Let us here suppose two persons, one of each class, that is, from each road, let them be placed before the dread tribunal of the Sovereign Judge, and there let their case be examined and weighed, in order to ascertain whether a condemnatory or a saving sentence can justly be pronounced. They will be interrogated whether they were Christians. Both will say that they were. Whether they properly believed in Christ? Both will, in like manner, answer yea. But when they will be examined as to what they believed, and how they believed, (for this investigation, respecting right faith, precedes that concerning life and character,) when a confession of right faith will be exacted of them; he who was educated in the lap and discipline of the Catholic Church will say: -
"Having been instructed by my parents, who had learned it from their fathers and forefathers, that I should, in all things, be obedient to the Catholic Church, and revere and observe its laws, admonitions, and decrees, as if Thou, Thyself, O Lord, hadst made them, and perceiving that almost all who bore the Christian name and title in our days, and before it, and followed thy standards far and wide over the world, were and had been of the same opinion, all of them acknowledging and venerating this very Church, as the mother of their faith, and regarding it as a kind of sacrilege to depart from her precepts and constitution, I studied to approve myself to Thee by the same faith which the Catholic Church keeps and inculcates. And though new men had come with the Scripture much in their mouths and hands, who attempted to stir some novelties, to pull down what was ancient, to argue against the Church, to snatch away and wrest from us the obedience which we all yielded to it, I was still desirous to adhere firmly to that which had been delivered to me by my parents, and observed from antiquity, with the consent of most holy and most learned Fathers; and although the actual manners of many prelates and ecclesiastics were such as might move my indignation, I did not, therefore, abandon my sentiments. For I concluded, that it was my duty to obey their precepts, which were certainly holy, as Thou, God, hadst commanded in Thy Gospel, while Thou behovedst to be the only Judge of their life and actions; and, especially, since I was myself stained by the many sins which were manifest to Thee on my forehead, I could not be a fit judge of others. For these sins, I now stand before Thy tribunal, imploring not strict justice, O Lord, but rather Thy mercy and readiness to forgive."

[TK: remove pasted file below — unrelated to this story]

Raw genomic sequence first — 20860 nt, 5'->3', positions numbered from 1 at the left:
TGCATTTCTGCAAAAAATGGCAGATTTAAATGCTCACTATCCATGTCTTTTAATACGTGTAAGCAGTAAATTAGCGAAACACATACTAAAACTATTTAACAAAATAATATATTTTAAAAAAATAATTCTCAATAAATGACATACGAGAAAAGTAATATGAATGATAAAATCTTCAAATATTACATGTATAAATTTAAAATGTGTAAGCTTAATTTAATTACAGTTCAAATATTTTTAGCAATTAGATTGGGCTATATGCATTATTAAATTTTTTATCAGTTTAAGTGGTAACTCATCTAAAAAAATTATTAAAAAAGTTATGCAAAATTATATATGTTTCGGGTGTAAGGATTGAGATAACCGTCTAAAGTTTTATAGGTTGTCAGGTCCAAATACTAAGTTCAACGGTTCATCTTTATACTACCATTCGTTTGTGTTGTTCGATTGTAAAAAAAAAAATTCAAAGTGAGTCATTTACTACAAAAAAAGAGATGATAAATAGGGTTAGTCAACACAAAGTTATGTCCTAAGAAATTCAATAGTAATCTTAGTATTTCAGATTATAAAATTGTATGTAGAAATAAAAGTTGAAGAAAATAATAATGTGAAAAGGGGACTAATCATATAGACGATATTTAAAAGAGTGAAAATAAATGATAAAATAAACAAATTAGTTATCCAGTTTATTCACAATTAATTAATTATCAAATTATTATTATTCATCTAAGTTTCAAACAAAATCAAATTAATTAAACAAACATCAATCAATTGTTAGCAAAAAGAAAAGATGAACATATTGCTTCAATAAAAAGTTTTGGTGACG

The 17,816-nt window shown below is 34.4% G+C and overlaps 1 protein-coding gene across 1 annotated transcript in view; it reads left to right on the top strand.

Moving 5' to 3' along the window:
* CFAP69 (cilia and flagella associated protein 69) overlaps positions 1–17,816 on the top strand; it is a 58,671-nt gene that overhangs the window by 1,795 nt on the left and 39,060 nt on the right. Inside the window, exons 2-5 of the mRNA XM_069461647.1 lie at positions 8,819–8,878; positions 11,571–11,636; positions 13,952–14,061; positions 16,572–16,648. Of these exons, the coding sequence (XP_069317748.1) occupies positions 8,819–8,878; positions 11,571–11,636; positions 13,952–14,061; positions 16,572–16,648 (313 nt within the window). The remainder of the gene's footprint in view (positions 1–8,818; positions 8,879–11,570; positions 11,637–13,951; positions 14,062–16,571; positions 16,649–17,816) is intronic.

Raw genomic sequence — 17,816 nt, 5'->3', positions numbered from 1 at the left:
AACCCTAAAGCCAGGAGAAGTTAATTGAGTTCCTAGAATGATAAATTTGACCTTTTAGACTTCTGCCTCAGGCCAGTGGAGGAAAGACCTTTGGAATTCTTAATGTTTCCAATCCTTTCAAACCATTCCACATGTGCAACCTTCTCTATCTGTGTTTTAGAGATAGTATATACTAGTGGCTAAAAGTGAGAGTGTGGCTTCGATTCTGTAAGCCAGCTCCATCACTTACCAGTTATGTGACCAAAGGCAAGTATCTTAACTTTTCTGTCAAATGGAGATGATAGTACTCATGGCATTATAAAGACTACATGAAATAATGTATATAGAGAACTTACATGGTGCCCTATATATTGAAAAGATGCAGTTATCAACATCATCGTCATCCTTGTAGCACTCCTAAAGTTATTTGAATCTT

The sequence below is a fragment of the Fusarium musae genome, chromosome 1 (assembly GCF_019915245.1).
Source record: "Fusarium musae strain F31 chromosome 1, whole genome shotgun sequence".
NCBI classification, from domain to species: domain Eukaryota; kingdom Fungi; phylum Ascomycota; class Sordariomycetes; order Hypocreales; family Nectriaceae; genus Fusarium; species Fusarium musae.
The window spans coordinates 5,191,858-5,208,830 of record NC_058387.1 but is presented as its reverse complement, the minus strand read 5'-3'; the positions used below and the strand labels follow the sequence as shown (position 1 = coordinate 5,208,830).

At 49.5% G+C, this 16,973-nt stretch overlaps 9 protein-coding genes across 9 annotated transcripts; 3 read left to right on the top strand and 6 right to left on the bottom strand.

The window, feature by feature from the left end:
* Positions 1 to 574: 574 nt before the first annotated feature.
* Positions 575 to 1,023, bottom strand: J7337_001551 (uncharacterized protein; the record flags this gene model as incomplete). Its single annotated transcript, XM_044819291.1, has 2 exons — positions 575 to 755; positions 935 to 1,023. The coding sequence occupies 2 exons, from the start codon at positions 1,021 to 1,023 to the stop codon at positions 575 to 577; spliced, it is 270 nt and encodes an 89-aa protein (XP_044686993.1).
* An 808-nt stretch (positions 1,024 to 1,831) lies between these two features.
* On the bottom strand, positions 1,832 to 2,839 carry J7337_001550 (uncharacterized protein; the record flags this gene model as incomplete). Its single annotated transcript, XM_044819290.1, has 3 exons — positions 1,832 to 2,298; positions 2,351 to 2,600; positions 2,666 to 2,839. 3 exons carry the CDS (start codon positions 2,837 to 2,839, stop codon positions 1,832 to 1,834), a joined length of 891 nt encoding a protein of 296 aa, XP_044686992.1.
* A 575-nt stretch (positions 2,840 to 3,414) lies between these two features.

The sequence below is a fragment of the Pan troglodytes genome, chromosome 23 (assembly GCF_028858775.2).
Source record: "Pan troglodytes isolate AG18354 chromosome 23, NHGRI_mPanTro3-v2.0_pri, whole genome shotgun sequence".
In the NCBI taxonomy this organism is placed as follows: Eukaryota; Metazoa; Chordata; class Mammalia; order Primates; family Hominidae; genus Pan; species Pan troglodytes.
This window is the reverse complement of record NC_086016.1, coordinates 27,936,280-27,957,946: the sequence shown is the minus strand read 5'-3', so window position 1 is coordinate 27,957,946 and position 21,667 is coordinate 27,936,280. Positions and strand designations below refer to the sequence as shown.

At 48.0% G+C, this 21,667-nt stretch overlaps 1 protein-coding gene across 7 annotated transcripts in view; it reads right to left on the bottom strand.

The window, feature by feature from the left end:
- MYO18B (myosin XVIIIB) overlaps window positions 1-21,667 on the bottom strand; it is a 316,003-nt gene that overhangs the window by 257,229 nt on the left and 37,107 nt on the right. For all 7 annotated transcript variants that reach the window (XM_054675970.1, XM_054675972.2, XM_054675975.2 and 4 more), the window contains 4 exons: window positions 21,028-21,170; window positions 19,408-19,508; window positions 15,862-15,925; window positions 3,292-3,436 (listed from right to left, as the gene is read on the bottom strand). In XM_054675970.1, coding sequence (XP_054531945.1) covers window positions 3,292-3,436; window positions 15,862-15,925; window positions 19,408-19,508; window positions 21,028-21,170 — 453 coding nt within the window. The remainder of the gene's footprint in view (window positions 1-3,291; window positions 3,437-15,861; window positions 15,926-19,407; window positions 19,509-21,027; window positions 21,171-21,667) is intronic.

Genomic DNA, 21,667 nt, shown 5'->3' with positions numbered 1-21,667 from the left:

Thus will this one plead his cause.
The other will be summoned, and will appear. He will be commanded to speak. Supposing him to be one of those who are, or have been, the authors of dissension, he will thus begin his oration: -
"Almighty God, when I beheld the manners of ecclesiastics almost every where corrupt, and saw the priests, nevertheless, from a regard to religion, universally honored, offended at their wealth, a just indignation, as I consider it, inflamed my mind, and made me their opponent; and when I beheld myself, after having devoted so many years to literature and theology, without that place in the Church which my labors had merited, while I saw many unworthy persons exalted to honors and priestly offices, I betook myself to the assailing of those who I thought were by no means pleasing and acceptable to Thee. And because I could not destroy their power without first trampling on the laws enacted by the Church, I induced a great part of the people to contemn those rights of the Church which had long before been ratified and inviolate. If these had been decreed in General Councils, I said we were not to yield to the authority of Councils; if they had been instituted by ancient Fathers and Doctors, I accused the old Fathers as unskilful and devoid of sound understanding; if by Roman Pontiffs, I affirmed that they had raised up a tyranny for themselves, and falsely assumed the name of Vicegerents of Christ: by all means, in short, I contended that all of us, thy worshippers, should shake off the tyrannical yoke of the Church, which sometimes forbids meats, which observes days, which will have us to confess our sins to priests, which orders vows to be performed, and which binds with so many chains of bondage men made free, O Christ, in Thee; and that we should trust to faith alone, and not also to good works, (which are particularly extolled and proclaimed in the Church,) to procure us righteousness and salvation - seeing, especially, that thou hadst paid the penalty for us, and by thy sacred blood wiped away all faults and crimes, in order that we, trusting to this our faith in thee, might thereafter be able to do, with greater freedom, whatsoever we listed. For I searched the Scriptures more ingeniously than those ancients did, and that more especially when I sought for something which I might wrest against them: Having thus by repute for learning and genius acquired fame and estimation among the people, though, indeed, I was not able to overturn the whole authority of the Church, I was, however, the author of great seditions and schisms in it."